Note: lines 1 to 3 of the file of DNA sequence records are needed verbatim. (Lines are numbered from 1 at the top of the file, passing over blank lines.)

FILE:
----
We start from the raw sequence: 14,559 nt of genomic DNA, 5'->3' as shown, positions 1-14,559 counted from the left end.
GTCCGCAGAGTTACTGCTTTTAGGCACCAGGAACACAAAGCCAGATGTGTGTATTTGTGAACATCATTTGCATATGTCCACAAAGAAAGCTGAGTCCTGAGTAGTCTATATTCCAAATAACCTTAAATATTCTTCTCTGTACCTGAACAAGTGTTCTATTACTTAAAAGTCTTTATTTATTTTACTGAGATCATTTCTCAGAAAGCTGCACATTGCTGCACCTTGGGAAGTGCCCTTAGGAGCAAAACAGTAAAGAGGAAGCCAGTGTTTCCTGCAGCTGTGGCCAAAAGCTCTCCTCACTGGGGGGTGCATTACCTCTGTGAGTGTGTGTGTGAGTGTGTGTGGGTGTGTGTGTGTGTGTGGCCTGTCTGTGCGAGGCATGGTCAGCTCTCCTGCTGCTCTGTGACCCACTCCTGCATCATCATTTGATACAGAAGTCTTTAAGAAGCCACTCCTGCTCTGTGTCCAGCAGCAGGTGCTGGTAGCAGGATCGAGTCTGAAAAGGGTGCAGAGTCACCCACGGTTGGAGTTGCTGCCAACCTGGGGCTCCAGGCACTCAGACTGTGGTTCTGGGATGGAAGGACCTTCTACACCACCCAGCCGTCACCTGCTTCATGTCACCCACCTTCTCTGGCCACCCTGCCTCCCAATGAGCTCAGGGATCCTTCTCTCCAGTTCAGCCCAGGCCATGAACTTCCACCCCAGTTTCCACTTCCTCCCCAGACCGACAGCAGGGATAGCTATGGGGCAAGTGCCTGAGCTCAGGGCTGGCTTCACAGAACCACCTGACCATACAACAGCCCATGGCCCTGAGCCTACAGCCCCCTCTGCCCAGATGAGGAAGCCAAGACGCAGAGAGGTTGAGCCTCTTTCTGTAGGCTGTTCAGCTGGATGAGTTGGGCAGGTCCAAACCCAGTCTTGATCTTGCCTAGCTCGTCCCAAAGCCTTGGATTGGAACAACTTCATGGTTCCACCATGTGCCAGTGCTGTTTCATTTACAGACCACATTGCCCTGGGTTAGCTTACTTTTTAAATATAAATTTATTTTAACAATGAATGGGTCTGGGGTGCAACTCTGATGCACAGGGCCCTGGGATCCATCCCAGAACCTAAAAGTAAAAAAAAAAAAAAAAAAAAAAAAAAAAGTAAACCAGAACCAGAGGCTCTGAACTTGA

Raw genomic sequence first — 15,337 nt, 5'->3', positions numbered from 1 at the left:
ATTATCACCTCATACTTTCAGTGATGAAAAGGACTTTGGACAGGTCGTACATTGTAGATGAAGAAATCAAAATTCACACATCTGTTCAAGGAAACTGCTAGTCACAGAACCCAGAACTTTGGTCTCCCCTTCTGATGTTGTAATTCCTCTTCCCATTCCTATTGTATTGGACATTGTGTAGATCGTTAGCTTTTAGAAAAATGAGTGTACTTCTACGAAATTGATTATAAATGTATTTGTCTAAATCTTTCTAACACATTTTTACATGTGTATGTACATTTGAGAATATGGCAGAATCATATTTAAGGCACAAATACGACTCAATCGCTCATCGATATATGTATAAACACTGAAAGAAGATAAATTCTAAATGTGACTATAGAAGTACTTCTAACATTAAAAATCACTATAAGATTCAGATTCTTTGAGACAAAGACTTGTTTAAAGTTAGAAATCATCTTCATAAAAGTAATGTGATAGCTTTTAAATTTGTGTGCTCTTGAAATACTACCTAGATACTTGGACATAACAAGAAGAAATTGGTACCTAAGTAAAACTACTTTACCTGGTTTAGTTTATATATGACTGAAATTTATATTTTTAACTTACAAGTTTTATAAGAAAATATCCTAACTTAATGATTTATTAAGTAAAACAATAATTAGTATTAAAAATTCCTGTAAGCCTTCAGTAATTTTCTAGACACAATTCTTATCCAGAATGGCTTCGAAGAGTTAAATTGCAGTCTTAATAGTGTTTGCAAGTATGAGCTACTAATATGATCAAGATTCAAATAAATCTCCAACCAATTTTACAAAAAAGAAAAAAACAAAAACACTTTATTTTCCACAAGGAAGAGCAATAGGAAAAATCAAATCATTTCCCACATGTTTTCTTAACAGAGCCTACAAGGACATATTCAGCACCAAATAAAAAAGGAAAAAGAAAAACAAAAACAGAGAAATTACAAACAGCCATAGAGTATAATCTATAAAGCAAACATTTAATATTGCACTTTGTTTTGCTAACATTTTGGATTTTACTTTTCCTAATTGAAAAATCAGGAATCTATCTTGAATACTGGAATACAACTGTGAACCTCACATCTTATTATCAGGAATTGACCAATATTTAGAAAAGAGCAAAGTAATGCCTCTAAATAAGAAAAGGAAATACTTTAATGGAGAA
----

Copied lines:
We start from the raw sequence: 14,559 nt of genomic DNA, 5'->3' as shown, positions 1-14,559 counted from the left end.
GTCCGCAGAGTTACTGCTTTTAGGCACCAGGAACACAAAGCCAGATGTGTGTATTTGTGAACATCATTTGCATATGTCCACAAAGAAAGCTGAGTCCTGAGTAGTCTATATTCCAAATAACCTTAAATATTCTTCTCTGTACCTGAACAAGTGTTCTATTACTTAAAAGTCTTTATTTATTTTACTGAGATCATTTCTCAGAAAGCTGCACATTGCTGCACCTTGGGAAGTGCCCTTAGGAGCAAAACAGTAAAGAGGAAGCCAGTGTTTCCTGCAGCTGTGGCCAAAAGCTCTCCTCACTGGGGGGTGCATTACCTCTGTGAGTGTGTGTGTGAGTGTGTGTGGGTGTGTGTGTGTGTGTGGCCTGTCTGTGCGAGGCATGGTCAGCTCTCCTGCTGCTCTGTGACCCACTCCTGCATCATCATTTGATACAGAAGTCTTTAAGAAGCCACTCCTGCTCTGTGTCCAGCAGCAGGTGCTGGTAGCAGGATCGAGTCTGAAAAGGGTGCAGAGTCACCCACGGTTGGAGTTGCTGCCAACCTGGGGCTCCAGGCACTCAGACTGTGGTTCTGGGATGGAAGGACCTTCTACACCACCCAGCCGTCACCTGCTTCATGTCACCCACCTTCTCTGGCCACCCTGCCTCCCAATGAGCTCAGGGATCCTTCTCTCCAGTTCAGCCCAGGCCATGAACTTCCACCCCAGTTTCCACTTCCTCCCCAGACCGACAGCAGGGATAGCTATGGGGCAAGTGCCTGAGCTCAGGGCTGGCTTCACAGAACCACCTGACCATACAACAGCCCATGGCCCTGAGCCTACAGCCCCCTCTGCCCAGATGAGGAAGCCAAGACGCAGAGAGGTTGAGCCTCTTTCTGTAGGCTGTTCAGCTGGATGAGTTGGGCAGGTCCAAACCCAGTCTTGATCTTGCCTAGCTCGTCCCAAAGCCTTGGATTGGAACAACTTCATGGTTCCACCATGTGCCAGTGCTGTTTCATTTACAGACCACATTGCCCTGGGTTAGCTTACTTTTTAAATATAAATTTATTTTAACAATGAATGGGTCTGGGGTGCAACTCTGATGCACAGGGCCCTGGGATCCATCCCAGAACCTAAAAGTAAAAAAAAAAAAAAAAAAAAAAAAAAAAGTAAACCAGAACCAGAGGCTCTGAACTTGA

Raw genomic sequence first — 15,337 nt, 5'->3', positions numbered from 1 at the left: